Barclays CEO being investigated over ties to Jeffrey Epstein
The bank is looking into Jes Staley’s ties with the disgraced financier and is focusing on his transparency over their relationship
London/New York — Barclays CEO Jes Staley is being investigated over his ties to disgraced financier Jeffrey Epstein, his second run-in with British regulators since he joined the bank in 2015.
The bank said regulators are probing how Staley characterised his relationship with Epstein, the convicted sex offender who died in his prison cell last year. The newest probe is another distraction for Barclays as it faces additional challenges to meet its profit goals. In 2018, Staley was fined for his attempts to uncover a whistle-blower.
“I deeply regret having had a relationship with Jeffrey Epstein,” Staley said on a conference call as Barclays reported fourth-quarter results. Barclays said the CEO retains the “full confidence” of the bank’s board. Staley, a former senior banker at JPMorgan Chase, was among a swath of prominent financiers whose ties to Epstein came under the spotlight after his arrest.
Epstein died in prison after he was arrested last year on charges of sex-trafficking minors. Starting in 2000, Epstein regularly brought Staley business when he ran JPMorgan’s private bank and the two were close professionally, a person familiar with the matter said last year.
“The investigation is actually focused on transparency, and whether I was transparent and open with the bank and with the board with respect to my relationship with Jeffrey Epstein,” Staley said on Bloomberg Television. “It’s clear in my own mind, going all the way back to 2015 when I joined Barclays — I have been very transparent with the bank and have been very willing and open to discuss the relationship that I had with him.”
At the beginning of his tenure at Barclays, Staley repeatedly and improperly attempted to unmask the identity of whoever sent letters to members of the bank’s board and another executive
The probe started in December, Staley said. Barclays said earlier that in the year, Staley “volunteered and gave to certain executives, and the chair, an explanation of his relationship with Mr Epstein”. The bank also used “the support of external counsel” to review Staley’s recount of events.
The lender’s shares fell 2.6% at 11.46am in London. The revelation of the probe overshadowed the bank’s fourth-quarter results. Barclays retained its profitability target for 2020, while warning it will be challenging to achieve given macro-economic uncertainty and low interest rates. The investment bank, the centrepiece of Staley’s strategy since he took over in 2015 — and a frequent target for criticism by activist investor Edward Bramson — posted revenue in line with analysts’ estimates.
“The regulatory review is bound to raise questions regarding potential repercussions for Staley,” said John Cronin, an analyst at Goodbody in Dublin. “This could put Barclays on slightly weaker ground in the context of any renewed push on the part of the activist shareholder.”
Britain’s Financial Conduct Authority (FCA) and Prudential Regulation Authority (PRA) confirmed Staley is being investigated, and declined to comment further.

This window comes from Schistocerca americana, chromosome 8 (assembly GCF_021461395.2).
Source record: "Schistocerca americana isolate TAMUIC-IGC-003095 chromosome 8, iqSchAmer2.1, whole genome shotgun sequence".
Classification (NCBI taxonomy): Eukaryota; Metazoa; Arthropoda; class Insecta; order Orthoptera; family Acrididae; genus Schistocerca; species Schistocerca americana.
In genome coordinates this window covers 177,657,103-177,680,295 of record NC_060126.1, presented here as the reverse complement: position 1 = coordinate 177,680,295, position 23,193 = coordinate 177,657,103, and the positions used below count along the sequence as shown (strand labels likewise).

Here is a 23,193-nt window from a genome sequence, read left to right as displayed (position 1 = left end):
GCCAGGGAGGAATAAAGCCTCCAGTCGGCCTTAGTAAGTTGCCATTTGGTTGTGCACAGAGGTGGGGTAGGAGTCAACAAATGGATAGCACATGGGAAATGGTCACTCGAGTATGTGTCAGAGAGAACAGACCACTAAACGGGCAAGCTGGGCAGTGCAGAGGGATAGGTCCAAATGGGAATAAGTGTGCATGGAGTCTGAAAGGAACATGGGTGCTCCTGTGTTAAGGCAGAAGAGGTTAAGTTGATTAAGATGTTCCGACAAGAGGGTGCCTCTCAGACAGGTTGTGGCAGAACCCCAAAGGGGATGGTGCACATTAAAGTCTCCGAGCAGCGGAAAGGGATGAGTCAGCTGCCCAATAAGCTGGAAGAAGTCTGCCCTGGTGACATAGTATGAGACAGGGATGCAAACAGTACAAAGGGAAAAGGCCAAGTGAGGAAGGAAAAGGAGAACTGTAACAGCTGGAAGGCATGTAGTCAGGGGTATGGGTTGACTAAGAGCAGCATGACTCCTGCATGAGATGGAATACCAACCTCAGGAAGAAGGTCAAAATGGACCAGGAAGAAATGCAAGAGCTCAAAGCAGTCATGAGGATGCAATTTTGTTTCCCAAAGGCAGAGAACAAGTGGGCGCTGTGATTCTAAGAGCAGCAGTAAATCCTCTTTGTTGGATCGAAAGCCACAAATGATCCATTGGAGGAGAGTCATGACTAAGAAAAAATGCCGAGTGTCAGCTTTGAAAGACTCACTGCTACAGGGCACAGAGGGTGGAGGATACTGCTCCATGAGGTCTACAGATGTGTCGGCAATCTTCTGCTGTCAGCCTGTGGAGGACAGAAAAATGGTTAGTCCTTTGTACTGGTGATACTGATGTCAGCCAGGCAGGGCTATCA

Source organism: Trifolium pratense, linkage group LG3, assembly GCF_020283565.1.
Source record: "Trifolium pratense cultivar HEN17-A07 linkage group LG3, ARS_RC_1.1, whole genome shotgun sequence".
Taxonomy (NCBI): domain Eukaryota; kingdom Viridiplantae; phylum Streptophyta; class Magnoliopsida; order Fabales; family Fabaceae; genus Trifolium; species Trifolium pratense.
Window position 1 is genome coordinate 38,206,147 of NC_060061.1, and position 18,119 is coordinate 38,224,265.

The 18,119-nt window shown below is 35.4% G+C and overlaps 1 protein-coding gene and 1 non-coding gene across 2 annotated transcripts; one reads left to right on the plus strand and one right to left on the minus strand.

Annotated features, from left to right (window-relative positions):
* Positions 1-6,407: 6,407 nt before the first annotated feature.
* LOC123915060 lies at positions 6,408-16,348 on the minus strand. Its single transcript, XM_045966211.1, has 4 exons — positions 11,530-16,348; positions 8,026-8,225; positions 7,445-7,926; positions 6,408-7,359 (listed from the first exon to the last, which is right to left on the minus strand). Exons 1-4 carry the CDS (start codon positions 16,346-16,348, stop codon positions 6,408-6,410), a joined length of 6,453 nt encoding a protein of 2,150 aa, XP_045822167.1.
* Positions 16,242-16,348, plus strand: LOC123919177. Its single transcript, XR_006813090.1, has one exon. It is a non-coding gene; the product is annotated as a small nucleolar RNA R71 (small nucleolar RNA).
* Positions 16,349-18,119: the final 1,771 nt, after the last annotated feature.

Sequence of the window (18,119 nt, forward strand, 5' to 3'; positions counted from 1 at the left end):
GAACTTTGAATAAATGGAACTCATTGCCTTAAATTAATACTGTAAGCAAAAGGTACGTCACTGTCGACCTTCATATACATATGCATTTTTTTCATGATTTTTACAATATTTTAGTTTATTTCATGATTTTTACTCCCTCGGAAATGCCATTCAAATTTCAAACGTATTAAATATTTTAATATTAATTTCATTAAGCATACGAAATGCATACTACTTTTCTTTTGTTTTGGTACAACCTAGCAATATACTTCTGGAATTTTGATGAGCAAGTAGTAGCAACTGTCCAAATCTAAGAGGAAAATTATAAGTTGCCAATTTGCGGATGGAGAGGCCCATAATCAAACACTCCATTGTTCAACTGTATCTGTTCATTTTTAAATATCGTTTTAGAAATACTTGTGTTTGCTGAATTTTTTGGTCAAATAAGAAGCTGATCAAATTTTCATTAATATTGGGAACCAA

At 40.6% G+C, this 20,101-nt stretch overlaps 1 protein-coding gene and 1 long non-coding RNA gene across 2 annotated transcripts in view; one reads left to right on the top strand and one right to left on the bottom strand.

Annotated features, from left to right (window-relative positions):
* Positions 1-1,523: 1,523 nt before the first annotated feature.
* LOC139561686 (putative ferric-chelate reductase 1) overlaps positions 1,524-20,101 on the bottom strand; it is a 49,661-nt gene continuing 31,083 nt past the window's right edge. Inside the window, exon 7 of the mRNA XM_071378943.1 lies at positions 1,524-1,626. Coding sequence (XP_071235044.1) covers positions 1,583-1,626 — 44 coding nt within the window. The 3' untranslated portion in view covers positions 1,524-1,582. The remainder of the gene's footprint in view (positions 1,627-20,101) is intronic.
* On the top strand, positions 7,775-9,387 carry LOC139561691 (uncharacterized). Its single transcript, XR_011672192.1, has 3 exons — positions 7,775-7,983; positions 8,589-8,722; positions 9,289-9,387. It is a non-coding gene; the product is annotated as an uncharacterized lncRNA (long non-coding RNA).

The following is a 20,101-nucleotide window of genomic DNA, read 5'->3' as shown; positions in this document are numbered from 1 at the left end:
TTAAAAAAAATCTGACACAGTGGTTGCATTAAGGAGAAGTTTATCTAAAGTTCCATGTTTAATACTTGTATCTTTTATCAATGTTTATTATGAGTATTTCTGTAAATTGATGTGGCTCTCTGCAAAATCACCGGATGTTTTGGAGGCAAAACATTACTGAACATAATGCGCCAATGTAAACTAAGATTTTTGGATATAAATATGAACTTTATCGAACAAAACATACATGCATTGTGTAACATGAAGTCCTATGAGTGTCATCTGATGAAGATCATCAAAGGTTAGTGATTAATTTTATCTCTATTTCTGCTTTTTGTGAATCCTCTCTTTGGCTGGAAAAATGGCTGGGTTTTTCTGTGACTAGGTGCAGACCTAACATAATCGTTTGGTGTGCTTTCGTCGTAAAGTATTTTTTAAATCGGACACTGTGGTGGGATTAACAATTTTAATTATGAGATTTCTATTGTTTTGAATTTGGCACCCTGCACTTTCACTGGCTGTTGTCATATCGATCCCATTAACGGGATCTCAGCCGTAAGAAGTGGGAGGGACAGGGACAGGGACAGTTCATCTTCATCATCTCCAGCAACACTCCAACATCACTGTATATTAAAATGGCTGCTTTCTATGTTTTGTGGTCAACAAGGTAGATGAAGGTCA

At the beginning of his tenure at Barclays, Staley repeatedly and improperly attempted to unmask the identity of whoever sent letters to members of the bank’s board and another executive. After a year-long regulatory probe into that matter, Staley kept his job, though the FCA and PRA said he failed to behave “with due skill, care and diligence”.
That scandal resulted in a £642,430 personal fine, about 10% of his annual income. It also resulted in a $15m fine for the bank from New York regulators.
Barclays spokesperson Tom Hoskin said on Thursday’s conference call that “there’s always the option to make an adjustment” to Staley’s compensation, given how pay is deferred for the bank’s directors.
Staley said on Bloomberg TV that his professional ties to Epstein dated to 2000, when he took charge of JPMorgan’s private bank, where the financier was already a client. Epstein himself had previously confirmed that relationship. JPMorgan “are probably the best private bankers in the world”, Epstein said in a 2003 interview with journalist David Bank on his private Caribbean island. “The head of private banking you should talk to — Jes Staley.”
Repercussions from the Epstein scandal continue to roil the business and political worlds, given his decades of cultivating ties to US and British elites. Prominent business people with ties to him include billionaires Glenn Dubin, who has since retired from his hedge fund, and Leslie Wexner, whose L Brands apparel empire is in talks to be broken up.
Staley helped arrange JPMorgan’s 2004 acquisition of a majority stake in Dubin’s hedge fund, Highbridge Capital Management, a deal that helped elevate Staley within the bank. At the time, Staley ran JPMorgan’s asset management unit.
Staley visited Epstein in Florida when he was serving his sentence following a 2008 guilty plea of soliciting prostitution, in one case with a minor, according to a New York Times report last year. As recently as April 2015, just before he joined Barclays, Staley and his wife visited Epstein for several hours at his private Caribbean island.
Staley said on Thursday that his relationship with Epstein “began to taper off as I left JPMorgan and contact became much less frequent in 2013, 2014,” before ending in 2015. “Obviously I thought I knew him well, and I didn’t.”